Shalom Life | December 20, 2014

Stills for Stills

Vancouver photographer turns a hobby into a profession.

By: Jeanie Keogh

Published: June 10th, 2010 in Culture » Art » Interviews

Stills for Stills

Turning a hobby into a professional career is not a shot in the dark for photographer Jason Ryant. His exposure to the medium will likely make him a focal point in the local market.

Ryant recently graduated from a two-year Langara College digital photography program. Humbled by the experience, he admits the program was good for him because it taught him that what he didn't know, he didn't know.

“I didn't consider myself to be anything other than an amateur when I started the program," he says. "They mean to break you down and start you back at square one and teach you the very basics from the beginning. It was a welcoming transition."

Jason was given his first camera by his photographer father when he was 10 or 11, shortly before his father passed away. “It was a Pentax Yashika model Spotmatica with a beautiful rainbow neck strap," he says. "I gleaned a lot from him. I was quite young, but his enthusiasm for photography rubbed off on me quite a bit."

But times have certainly changed since he first peered into a developing tray and watched, trying to maintain his composure, as a mesmerizing image appeared. As he's set apart a generation from those who didn't learn the craft on a manual camera using film, he is sad for what is lost as technology changes.

“Digital is a very excellent learning tool but it doesn't offer any appreciation for the medium itself. The world is changing so much. You can take a picture on your phone and two seconds later it can be visible online around the world,” he says.

“People's attention drops because of the instant gratification they get from electronic devices, so in a way we should be concerned for the captured still image in film not necessarily being renewed or being carried on in this generation,” he says.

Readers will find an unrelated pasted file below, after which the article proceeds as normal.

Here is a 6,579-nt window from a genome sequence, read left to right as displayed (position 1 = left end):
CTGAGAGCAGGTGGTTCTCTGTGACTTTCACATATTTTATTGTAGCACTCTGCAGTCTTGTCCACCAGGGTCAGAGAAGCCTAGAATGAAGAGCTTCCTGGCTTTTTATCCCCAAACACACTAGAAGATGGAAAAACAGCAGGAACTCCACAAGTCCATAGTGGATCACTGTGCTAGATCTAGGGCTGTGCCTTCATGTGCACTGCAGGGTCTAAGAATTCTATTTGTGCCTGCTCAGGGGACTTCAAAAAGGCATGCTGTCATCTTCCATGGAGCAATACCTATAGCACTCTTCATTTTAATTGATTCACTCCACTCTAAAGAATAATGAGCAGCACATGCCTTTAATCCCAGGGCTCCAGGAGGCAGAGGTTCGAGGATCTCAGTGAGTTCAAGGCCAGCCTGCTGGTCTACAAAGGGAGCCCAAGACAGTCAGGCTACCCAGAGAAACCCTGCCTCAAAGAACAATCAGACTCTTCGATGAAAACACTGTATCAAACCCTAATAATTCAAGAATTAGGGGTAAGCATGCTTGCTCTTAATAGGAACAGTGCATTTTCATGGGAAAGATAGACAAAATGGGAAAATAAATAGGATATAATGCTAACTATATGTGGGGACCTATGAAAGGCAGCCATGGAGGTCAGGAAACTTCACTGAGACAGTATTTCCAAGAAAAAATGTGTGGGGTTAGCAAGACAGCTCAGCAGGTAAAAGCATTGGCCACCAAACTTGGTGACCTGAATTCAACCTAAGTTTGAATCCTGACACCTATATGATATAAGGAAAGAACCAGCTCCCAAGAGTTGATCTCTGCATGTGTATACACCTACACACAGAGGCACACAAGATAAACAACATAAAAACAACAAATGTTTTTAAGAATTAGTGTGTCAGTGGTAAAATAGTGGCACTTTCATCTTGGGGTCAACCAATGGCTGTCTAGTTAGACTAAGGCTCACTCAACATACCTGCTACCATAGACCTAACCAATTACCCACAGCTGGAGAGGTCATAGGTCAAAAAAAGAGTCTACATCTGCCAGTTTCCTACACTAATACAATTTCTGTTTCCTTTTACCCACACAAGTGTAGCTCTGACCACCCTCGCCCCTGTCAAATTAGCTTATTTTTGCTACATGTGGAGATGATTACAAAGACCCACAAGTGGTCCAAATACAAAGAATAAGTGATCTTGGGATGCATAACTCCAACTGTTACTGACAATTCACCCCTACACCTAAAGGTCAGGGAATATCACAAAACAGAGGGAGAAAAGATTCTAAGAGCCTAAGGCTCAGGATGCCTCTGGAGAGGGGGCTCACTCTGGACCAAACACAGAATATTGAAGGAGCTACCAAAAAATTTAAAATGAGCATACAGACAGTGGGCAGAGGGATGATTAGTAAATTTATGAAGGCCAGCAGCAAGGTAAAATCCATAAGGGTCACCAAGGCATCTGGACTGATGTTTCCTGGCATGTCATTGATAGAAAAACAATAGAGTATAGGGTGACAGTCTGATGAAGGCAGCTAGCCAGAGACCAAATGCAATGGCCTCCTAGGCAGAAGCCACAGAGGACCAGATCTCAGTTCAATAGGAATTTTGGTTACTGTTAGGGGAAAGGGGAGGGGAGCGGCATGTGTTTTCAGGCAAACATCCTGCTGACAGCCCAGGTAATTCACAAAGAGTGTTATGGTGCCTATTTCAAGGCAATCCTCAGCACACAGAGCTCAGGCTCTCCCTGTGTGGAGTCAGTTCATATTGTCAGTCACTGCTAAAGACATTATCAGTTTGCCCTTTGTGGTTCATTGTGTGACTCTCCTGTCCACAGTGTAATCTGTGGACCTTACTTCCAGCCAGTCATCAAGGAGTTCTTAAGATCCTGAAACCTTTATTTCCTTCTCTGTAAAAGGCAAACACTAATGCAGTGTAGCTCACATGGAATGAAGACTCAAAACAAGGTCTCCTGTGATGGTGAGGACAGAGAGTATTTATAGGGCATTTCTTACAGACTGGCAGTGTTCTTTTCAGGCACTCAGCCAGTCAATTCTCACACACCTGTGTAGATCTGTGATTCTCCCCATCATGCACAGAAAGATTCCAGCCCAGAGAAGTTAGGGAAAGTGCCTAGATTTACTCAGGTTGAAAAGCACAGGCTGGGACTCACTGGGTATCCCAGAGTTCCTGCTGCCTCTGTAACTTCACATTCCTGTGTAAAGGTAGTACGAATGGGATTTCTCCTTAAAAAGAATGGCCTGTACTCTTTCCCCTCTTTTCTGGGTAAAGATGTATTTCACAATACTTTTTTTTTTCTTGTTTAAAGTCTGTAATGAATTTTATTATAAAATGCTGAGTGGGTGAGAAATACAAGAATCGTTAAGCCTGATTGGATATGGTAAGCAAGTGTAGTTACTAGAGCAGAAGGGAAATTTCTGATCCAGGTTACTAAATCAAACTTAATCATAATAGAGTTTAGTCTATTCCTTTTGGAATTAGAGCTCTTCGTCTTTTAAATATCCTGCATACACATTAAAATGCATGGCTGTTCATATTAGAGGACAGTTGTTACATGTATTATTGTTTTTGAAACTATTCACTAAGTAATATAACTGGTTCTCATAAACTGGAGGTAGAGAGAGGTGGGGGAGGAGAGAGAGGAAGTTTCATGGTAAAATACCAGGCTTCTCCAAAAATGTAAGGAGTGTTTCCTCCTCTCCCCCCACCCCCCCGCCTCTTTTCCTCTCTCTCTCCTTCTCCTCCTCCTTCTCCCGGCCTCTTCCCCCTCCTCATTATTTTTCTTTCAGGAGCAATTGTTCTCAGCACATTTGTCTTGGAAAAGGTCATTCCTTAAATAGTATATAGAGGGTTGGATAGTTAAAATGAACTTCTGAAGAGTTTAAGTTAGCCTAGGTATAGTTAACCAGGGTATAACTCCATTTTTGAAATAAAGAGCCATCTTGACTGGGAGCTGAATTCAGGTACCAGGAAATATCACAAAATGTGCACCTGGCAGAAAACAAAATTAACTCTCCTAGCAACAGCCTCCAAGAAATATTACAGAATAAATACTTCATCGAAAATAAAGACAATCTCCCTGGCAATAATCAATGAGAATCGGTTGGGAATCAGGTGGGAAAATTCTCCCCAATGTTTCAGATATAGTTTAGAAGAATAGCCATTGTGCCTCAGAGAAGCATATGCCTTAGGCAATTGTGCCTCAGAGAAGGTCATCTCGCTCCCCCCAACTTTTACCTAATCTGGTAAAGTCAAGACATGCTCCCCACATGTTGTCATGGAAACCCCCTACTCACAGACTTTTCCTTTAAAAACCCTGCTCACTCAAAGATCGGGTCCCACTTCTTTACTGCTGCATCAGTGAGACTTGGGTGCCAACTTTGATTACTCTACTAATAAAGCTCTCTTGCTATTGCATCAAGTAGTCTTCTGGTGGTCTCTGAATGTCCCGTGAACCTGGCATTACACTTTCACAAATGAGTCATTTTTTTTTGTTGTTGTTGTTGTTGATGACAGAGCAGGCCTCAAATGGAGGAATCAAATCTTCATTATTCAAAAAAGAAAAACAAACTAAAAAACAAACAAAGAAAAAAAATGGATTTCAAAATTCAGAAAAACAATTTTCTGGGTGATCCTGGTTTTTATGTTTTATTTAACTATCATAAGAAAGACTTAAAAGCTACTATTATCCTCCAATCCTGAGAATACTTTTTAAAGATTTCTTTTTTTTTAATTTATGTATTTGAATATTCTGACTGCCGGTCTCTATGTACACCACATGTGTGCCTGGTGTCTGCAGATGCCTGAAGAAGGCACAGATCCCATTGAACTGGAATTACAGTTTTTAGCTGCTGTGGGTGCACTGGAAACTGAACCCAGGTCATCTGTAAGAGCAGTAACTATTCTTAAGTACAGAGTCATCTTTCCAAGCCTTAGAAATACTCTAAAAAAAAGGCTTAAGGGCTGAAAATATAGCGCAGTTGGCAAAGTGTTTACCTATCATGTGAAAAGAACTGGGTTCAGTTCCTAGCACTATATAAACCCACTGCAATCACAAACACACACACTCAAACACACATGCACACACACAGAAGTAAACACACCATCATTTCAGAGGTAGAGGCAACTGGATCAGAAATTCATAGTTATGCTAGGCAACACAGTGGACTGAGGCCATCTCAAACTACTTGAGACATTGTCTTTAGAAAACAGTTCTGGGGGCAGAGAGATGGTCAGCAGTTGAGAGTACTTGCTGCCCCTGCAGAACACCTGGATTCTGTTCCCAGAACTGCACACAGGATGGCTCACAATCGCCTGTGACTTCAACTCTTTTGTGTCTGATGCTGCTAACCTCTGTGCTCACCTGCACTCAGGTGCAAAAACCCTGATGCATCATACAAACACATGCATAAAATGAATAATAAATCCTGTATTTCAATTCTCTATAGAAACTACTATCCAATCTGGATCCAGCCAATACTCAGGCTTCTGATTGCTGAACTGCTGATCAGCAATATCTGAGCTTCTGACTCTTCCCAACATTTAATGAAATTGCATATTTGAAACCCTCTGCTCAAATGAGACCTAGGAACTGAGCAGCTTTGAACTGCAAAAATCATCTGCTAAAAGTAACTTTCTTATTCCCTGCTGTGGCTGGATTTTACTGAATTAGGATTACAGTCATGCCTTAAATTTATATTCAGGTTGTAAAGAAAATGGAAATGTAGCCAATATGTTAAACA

This element was one of the things he liked about Langara: having an opportunity to use large format cameras, shooting black-and-white sheet film, and developing stills by hand.

“This isn't an image where you just get your friends together and do a quick happy snap," he says. "This is something that you set up. That you took the time and the initiative to plan for one shot and hours later you may get something of an image."

His love of the art form deepened when he acquired a large technical base of information through selling cameras.

“I'm a bit of a geek so I was really interested in how they work, and the market is constantly changing so I was on top of that for a few years,” he says.

His signature as an artist is his eye for detail. He will spend hours fixing a shot to match his perfectionist standards. However, he is learning the value of stepping back and letting go.

“Even when you try and control everything, something still surprises you and I'm constantly learning what I'm capable of,” Ryant says.

Part of his next discovery is finding out where he fits in the Vancouver panorama of artists and what his niche is. At the moment, he is taking his time to get a clear picture of where to set his professional sights.

“In the past two years I've shot so many ranges of categories, people, landscapes, fine art, product, still life and I have an idea of what I enjoy doing, but I don't know what I want to pursue 100% yet,” he says. “There are a lot of photographers in the city. Too many for the work that is out there.”

For now, he is happy to explore different avenues and is setting up contracts as a wedding photographer.

“I think for amateurs and professionals alike it's kind of a catch-all. Everybody knows someone who is getting married. You get into it through friends, but it is grueling work and unless you find some fun in it, it's just going to feel like work,” he says.

Apart from wedding photography, Ryant enjoys the multi-faceted, one-on-one interaction of portraiture and illuminating the powerful emotional impact of landscape photographs.

Ryant's 8' x 3' shot of the Vancouver harbour was exhibited at his year-end gallery showing and achieved his aim of bringing people to stillness.

“I wanted people to be drawn into this photograph and to stand there and immerse themselves in it, which they did,” he says.

The photograph will be on display in a new coffee shop at Main and Broadway in the coming month.

With any luck, it will attract the requisite retinue of retinas to launch his career.

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